Sophos: Internet Red in Tooth and Claw in 2005
Security company Sophos got the jump on year-end security reports by noting that the number of new threats loose on the Internet increased by 48 percent this year.
The Sophos report painted a picture of an Internet red in tooth and claw, claiming that unprotected computers "have a 40 percent chance of being infected by an internet worm within ten minutes, turning them into a zombie under a remote hacker's control."
According to the company's "Security Threat Management Report 2005," (PDF, 522KB) the year was characterized as one of targeted attacks from "cybercriminals" out to steal personal information from vulnerable Windows machines, the subject of all ten of the company's reported top ten attacks.
"This huge increase stems from the escalating interest in authoring Trojans, worms and viruses shown by criminal gangs intent on making a profit. By focusing their efforts on a smaller number of victims, cybercriminals can target them with bespoke malware, increasing their chances of slipping under the security net," said Graham Cluley, senior technology consultant at Sophos.
Accompanying the rise in malware threats, 15,907 new ones this year, was an attendant rise in virus-infected e-mail. Sophos estimated that one in every 44 e-mails sent in 2005 contained a viral payload, with that ratio climbing to one in every twelve during "major outbreaks."
The company also took Microsoft's Bill Gates to task for predicting that spam will be "a thing of the past" within two years.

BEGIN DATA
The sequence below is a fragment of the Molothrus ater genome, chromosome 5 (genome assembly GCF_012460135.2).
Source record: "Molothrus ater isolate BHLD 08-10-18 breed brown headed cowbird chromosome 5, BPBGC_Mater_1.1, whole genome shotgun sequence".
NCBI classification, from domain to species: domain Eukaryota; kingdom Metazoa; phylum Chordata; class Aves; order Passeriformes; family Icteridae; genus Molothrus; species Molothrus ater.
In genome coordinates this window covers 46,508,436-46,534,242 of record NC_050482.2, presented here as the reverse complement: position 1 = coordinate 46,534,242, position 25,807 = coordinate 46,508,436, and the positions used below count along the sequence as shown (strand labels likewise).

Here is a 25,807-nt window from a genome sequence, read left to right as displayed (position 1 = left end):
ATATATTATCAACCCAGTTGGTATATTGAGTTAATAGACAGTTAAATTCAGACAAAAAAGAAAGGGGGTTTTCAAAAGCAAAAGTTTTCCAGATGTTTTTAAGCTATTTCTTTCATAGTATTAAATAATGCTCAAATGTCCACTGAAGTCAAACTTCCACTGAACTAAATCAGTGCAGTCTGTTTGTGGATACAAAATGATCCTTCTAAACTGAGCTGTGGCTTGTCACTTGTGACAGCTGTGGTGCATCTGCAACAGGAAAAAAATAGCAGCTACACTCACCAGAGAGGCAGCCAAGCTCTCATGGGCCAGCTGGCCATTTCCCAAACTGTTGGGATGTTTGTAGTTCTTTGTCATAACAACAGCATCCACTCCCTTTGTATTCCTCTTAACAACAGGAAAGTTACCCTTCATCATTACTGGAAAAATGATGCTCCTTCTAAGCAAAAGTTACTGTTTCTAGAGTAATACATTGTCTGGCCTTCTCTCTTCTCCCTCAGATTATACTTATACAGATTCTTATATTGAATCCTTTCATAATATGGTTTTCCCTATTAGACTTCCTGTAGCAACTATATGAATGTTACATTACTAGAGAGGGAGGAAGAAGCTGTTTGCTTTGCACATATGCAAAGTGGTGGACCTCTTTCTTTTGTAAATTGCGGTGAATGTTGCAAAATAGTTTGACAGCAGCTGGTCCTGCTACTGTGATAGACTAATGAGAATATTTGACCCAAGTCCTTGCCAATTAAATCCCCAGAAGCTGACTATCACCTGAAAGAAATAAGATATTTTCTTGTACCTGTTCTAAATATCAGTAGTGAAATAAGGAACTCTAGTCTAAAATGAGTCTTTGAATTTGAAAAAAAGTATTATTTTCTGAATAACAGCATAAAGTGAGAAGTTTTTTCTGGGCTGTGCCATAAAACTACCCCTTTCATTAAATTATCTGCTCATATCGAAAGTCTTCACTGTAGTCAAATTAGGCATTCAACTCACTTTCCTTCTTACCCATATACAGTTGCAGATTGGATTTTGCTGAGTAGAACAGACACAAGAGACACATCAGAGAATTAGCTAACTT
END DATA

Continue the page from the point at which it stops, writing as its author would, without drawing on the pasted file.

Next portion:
"As January 24 2006 approaches Sophos believes that the rumors of spam's death have been greatly exaggerated. The threat remains alive and kicking despite the increased action against spammers and constantly improving anti-spam software," the report reads.
Malware was also ascendant in 2005. Sophos reported that the percentage of malware being used to deliver spyware rose from 54.2 percent at the beginning of the year to 66.4 percent by the end of the year. The company said the amount of spam generated by zombie computers -- machines running malware that sends spam or launches denial of service attacks -- accounted for over 60 percent of spam sent globally.
"It's no surprise that most of the top ten threats allow hackers to gain access to an infected PC, enabling them to create a zombie, steal information, and dish out their malware from under the nose of unsuspecting users," said Cluley.